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From John Embretsen <John.Embret...@Sun.COM>
Subject Re: Password Authentication Failure
Date Fri, 25 May 2007 08:57:38 GMT
Hi Dan,

I tried to understand what you are trying to do and what may be causing your 
problems. I think the authentication scheme you have described works as 
expected, and that it is mainly a matter of understanding what the manuals are 
trying to convey. And the manuals may be confusing, so I don't blame you ;)

First, let me try to answer the questions from your first posting:

 > However, I came upon a note on page 9 of "Tuning Derby" dated 12-11-06.
 > This notes says "If you pass in a Properties object as an argument to the
 > DriverManager.getConnection call when connecting to the database, those
 > properties are used as a database connection URL attribute, not as
 > properties
 > of the type discussed in this book".

I think what this means is that you can set connection URL attributes by using 
the Java concept of properties, using a Properties object. The attributes you 
set on the URL are referred to as attributes in the manual. What is referred to 
as properties in Derby are different, and are usually not relevant for a pure 
client application, but only for the JVM running the Derby engine and/or server.

Derby properties are described in the Tuning guide, e.g.:
http://db.apache.org/derby/docs/dev/tuning/ctunproper22250.html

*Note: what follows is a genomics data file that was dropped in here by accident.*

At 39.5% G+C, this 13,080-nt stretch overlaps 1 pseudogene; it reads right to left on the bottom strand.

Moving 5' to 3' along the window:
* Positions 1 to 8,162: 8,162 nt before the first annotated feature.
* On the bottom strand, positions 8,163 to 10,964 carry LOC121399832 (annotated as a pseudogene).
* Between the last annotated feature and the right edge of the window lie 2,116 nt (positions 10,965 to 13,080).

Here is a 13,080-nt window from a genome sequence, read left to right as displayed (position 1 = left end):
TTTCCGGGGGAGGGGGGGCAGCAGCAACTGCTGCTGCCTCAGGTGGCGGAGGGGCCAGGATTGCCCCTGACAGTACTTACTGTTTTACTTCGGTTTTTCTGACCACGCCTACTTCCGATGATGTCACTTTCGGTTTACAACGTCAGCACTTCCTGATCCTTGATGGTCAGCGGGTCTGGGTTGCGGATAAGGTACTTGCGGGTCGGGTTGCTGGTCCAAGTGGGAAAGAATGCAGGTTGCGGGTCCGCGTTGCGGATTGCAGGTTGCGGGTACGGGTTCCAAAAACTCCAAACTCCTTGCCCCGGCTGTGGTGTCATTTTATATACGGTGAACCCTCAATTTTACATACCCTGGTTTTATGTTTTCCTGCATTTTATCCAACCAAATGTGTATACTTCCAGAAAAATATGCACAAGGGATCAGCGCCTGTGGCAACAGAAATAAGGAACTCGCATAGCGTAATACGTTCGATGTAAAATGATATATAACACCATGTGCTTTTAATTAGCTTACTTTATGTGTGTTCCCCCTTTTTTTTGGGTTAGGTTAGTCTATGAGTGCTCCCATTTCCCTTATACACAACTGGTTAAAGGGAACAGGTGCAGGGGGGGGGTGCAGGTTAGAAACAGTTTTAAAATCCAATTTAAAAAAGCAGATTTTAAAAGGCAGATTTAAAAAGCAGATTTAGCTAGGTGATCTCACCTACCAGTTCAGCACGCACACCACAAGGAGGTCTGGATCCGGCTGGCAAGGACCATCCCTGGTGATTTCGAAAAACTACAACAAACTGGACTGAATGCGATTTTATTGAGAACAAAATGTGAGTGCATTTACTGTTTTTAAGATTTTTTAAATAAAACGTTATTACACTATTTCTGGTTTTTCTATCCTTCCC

and in the Server and Administration guide, e.g:
http://db.apache.org/derby/docs/dev/adminguide/tadminconfigsettingnetwrokserverproperties.html

Derby connection attributes are described in the Development guide, e.g:

http://db.apache.org/derby/docs/dev/devguide/cdevdvlp51654.html

You can set the _attributes_ using a Properties object in the getConnection() 
call, but if you try to set any of the _properties_ this way, it will probably 
have no effect (at least not in a pure client setting).

 > I am not sure how to interpret that statement. However, it seems to
 > imply that:
 >
 >     1. It is not possible to authenticate using system-wide properties
 > by passing a password name/value pair as an attribute.

I'm not sure I understand. If you specify users and passwords as well as 
authentication provider and the "require authentication" property in a 
derby.properties file before starting the server, these properties are 
system-wide. Supplying user/password pairs as connection attributes (for example 
as part of a Properties object) using the Client Driver will (should) then work.

 >     2. The only way to validate by passing an attribute seems to be at
 > the database level.
 >
 >     3. I am assuming the use of the 'BUILTIN' authentication provider.
 >
 > If I create the database using user=dan & password=danpass during the
 > creation process, I can connect to the database by passing the
 > Properties object
 > and setting derby.connection.requireAuthentication=true. If I don't set
 > the authentication and don't pass the Properties object, I can connect
 > to the database.